Forever Under Construction

Meet The Chemiranis

Posted in Iran, Music by homeyra on January 4, 2007

The Chemirani Trio



Djamchid Chemirani, born in 1942, has studied the tombak since the age of eight. He learnt to play with the great zarb master, Hossein Teherani, whose revolutionary work changed the zarb from an accompaniment to a solo instrument. Recognised himself as a master of the classical school, Djamchid Chemirani was also seen as a modernist, open to new ideas and styles. Since 1961 he has taught at the Centre d’Etudes de Musique Orientale in the Paris Sorbonne Institut de Musicologie.

Keyvan Chemirani, born in Paris in 1968, started learning the tombak at the age of 13. He studied for his masters in mathematics until 1989, when he launched an international career as soloist and accompanist. He also plays the udu, an earthenware jug used in the East and in Africa, as well as the bendir and the riqq, two percussion instruments from the Mediterranean area. He has participated in exchanges with the likes of Titi Robin, Erik Marchand, Françoise Atlan and Carlo Rizzo … outstanding dialogues between musical cultures from Iran, India and Mali, captured in a series called “The rhythm of speech”. ‘… Two decades on Chemirani, now a world-renowned zarb master himself, is the driving force behind a cross-continental collaboration between his own family and musicians from India and Mali …’ read more.

Bijan Chemirani, the cadet, was also born in France. He began his professional career while still in secondary school. He is also a multi-instrumentalist and leader in his own right. Bijan performs also with musicians such as Ross Daly, Stelios Petrakis and Sam Karpienian.
Music at Amazon
View some song clips

Unlike other top instrumentalists, there is very little about the Chemiranis on the net specially the illustrious father. You can find a little more about Keyvan here and here, and about Bijan here and here. See also WOMAD Sri Lanka 2005 and here.


Structure of Tombak


Tombak, also known as tonbak, donbak, dombak and zarb, is a goblet drum from Iran. It is the chief percussion instrument of Persian classical music. It is a one-headed drum that is carved of a single piece of wood, and is open on the bottom. Across the larger, upper part of the body is streched a sheepskin membrane, that is glued into place. Thus, the instrument cannot be tuned; the performer prepares it for a piece by warming the membrane over a heater. Persian Classical Music, Duke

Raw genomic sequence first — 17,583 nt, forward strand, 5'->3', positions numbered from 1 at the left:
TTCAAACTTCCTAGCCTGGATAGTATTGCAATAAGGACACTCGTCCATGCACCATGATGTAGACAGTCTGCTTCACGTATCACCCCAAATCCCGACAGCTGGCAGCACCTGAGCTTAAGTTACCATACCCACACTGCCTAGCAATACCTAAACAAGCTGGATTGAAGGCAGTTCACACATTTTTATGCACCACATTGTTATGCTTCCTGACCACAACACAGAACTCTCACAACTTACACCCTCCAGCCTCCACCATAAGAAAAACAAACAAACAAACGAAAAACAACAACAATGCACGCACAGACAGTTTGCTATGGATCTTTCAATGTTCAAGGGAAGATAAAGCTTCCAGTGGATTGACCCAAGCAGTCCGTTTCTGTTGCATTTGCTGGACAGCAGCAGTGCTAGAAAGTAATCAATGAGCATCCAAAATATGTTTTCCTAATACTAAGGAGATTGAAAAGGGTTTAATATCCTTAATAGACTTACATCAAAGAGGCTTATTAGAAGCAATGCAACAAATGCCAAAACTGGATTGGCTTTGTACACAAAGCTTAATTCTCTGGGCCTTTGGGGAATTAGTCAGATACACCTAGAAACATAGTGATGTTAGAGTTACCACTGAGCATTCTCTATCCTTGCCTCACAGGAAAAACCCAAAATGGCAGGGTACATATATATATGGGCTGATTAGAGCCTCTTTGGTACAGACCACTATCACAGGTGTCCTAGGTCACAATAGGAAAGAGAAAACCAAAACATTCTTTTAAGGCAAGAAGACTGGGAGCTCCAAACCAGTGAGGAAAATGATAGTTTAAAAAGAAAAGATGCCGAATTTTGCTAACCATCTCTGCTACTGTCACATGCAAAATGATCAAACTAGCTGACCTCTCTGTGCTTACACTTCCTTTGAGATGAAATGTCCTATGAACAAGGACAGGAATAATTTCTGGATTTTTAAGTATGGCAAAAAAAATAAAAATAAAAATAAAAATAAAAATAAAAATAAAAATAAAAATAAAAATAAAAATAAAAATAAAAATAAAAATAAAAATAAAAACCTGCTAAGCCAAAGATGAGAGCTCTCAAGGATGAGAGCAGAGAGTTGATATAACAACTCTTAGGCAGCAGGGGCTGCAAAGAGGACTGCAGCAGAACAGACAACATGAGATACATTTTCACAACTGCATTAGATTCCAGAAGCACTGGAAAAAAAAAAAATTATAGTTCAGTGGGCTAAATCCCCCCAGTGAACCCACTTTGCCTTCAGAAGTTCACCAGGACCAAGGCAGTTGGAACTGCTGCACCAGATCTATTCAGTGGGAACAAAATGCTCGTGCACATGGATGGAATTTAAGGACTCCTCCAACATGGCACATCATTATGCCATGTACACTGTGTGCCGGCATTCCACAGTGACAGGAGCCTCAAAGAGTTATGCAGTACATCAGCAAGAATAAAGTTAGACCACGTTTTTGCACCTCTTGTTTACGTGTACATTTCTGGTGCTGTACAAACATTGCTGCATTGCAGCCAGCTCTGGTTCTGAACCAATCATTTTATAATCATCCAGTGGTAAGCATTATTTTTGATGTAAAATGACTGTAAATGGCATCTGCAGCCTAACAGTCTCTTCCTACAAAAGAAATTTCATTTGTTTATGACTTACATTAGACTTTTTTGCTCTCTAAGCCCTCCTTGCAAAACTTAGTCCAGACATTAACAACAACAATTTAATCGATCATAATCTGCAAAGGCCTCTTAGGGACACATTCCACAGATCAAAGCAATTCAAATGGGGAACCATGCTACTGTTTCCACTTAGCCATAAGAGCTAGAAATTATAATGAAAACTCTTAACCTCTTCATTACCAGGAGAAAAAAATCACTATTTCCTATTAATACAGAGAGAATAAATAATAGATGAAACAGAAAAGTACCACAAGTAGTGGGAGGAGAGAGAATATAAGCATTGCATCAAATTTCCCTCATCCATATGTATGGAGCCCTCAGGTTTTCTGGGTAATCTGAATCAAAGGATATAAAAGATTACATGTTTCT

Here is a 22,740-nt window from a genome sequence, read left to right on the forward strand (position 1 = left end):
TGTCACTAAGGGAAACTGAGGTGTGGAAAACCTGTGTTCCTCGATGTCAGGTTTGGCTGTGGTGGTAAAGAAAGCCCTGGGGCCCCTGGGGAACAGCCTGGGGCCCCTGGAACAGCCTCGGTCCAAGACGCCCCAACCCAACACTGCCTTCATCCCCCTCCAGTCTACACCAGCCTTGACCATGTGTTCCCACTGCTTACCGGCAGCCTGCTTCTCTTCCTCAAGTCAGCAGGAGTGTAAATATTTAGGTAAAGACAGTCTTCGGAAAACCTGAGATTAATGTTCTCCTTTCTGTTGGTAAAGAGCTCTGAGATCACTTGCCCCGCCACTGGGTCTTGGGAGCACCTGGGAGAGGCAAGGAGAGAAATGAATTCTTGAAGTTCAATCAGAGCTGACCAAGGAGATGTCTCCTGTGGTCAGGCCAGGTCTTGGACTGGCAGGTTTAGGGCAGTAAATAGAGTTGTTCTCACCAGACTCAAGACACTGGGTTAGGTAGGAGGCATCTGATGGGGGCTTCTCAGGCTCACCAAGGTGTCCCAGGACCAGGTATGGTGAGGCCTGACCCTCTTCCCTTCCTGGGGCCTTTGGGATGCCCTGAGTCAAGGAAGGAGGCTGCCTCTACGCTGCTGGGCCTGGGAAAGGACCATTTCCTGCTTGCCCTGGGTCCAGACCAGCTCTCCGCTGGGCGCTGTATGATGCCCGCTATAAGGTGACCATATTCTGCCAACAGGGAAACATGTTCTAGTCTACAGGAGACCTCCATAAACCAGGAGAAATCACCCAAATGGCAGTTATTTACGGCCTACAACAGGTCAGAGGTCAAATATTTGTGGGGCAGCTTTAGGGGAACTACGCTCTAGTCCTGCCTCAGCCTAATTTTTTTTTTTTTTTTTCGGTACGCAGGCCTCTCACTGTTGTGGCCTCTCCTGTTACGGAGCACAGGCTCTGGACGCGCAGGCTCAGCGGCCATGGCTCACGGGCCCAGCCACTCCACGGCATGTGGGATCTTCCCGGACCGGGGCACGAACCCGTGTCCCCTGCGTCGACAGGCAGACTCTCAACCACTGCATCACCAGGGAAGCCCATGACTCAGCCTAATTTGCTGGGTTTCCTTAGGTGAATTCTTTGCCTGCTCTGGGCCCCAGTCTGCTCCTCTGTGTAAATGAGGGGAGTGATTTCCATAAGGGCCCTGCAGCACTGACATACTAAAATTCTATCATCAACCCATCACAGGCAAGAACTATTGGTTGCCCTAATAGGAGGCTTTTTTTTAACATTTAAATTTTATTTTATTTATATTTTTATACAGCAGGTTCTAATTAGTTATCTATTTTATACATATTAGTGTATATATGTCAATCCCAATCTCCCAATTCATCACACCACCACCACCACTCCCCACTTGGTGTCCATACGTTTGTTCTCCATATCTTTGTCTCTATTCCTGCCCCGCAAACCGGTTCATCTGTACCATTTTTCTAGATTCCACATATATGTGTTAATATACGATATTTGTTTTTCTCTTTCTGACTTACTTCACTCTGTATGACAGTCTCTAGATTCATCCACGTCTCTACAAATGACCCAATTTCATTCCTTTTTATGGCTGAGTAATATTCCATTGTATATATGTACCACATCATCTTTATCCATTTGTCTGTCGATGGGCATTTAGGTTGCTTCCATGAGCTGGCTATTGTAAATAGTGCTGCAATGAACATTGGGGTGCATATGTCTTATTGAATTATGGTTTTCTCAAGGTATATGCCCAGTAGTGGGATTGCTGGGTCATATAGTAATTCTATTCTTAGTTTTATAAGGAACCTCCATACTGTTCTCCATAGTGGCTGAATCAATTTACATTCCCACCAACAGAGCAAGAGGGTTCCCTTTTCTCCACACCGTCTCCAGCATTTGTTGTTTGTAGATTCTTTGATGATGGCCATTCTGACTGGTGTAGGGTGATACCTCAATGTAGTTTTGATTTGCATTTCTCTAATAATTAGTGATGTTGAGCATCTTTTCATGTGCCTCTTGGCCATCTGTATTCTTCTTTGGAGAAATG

Relevent links: Nay-Nava, encyclopaedia of Persian musical instruments
Tombak Network
a British-based site dedicated to the tombak



9 Responses

Subscribe to comments with RSS.

  1. AA said, on January 4, 2007 at 3:20 pm


  2. homeyra said, on January 4, 2007 at 3:36 pm

    They are great, I know what you are thinking AA, lucky J has 2 Max 🙂

  3. AA said, on January 4, 2007 at 4:15 pm

    Two with French accents!

  4. Bluebear2 said, on January 4, 2007 at 8:09 pm

    I will have to check it out tonight when I get home.

    I thought this would be of interest to you.
    (If you get the black box on the left scroll down and there is a button where you can close it.)

    Iran women chip away at male political supremacy

  5. homeyra said, on January 4, 2007 at 8:52 pm

    Thank you for the link BB2.
    I remember when, right before his first term, the former President Khatami was interviewed by a womens magazine and was asked “who has the last word at home”. He answered: “Me. I say you are right!” 🙂

  6. peoplesgeography said, on January 5, 2007 at 11:19 am

    I noticed they are playing at Womad world music festival in Adelaide, Australia. Nice to see the Australians appreciate them up here! 🙂 Chemirani even demonstrates to the audience some of their amazing techniques and I really liked his excellent narration throughout – a great video!

  7. Loopy said, on January 5, 2007 at 3:44 pm

    that is awesome…thatnks so much. as usual you continue with awesome content. becoming addictive. i should check this guys out, since it looks like htey’re in the neighbourhood!!!

  8. homeyra said, on January 5, 2007 at 7:15 pm

    Thank you PPGG, and thanx youtube. It is amazing to have all that available on the net and be able to share it. Though the sound is not good, but one can feel what it is all about.
    Thank you Loopy 🙂
    I am glad that you find interesting things here. It seems that they live in South of France, I saw Marseille somewhere. But Khaladj is in Paris, I will post about him sometime soon.

  9. Agent 99 said, on January 7, 2007 at 4:27 am

    Probably very, very good drumming….

Leave a Reply

Fill in your details below or click an icon to log in: Logo

You are commenting using your account. Log Out /  Change )

Google+ photo

You are commenting using your Google+ account. Log Out /  Change )

Twitter picture

You are commenting using your Twitter account. Log Out /  Change )

Facebook photo

You are commenting using your Facebook account. Log Out /  Change )


Connecting to %s

%d bloggers like this: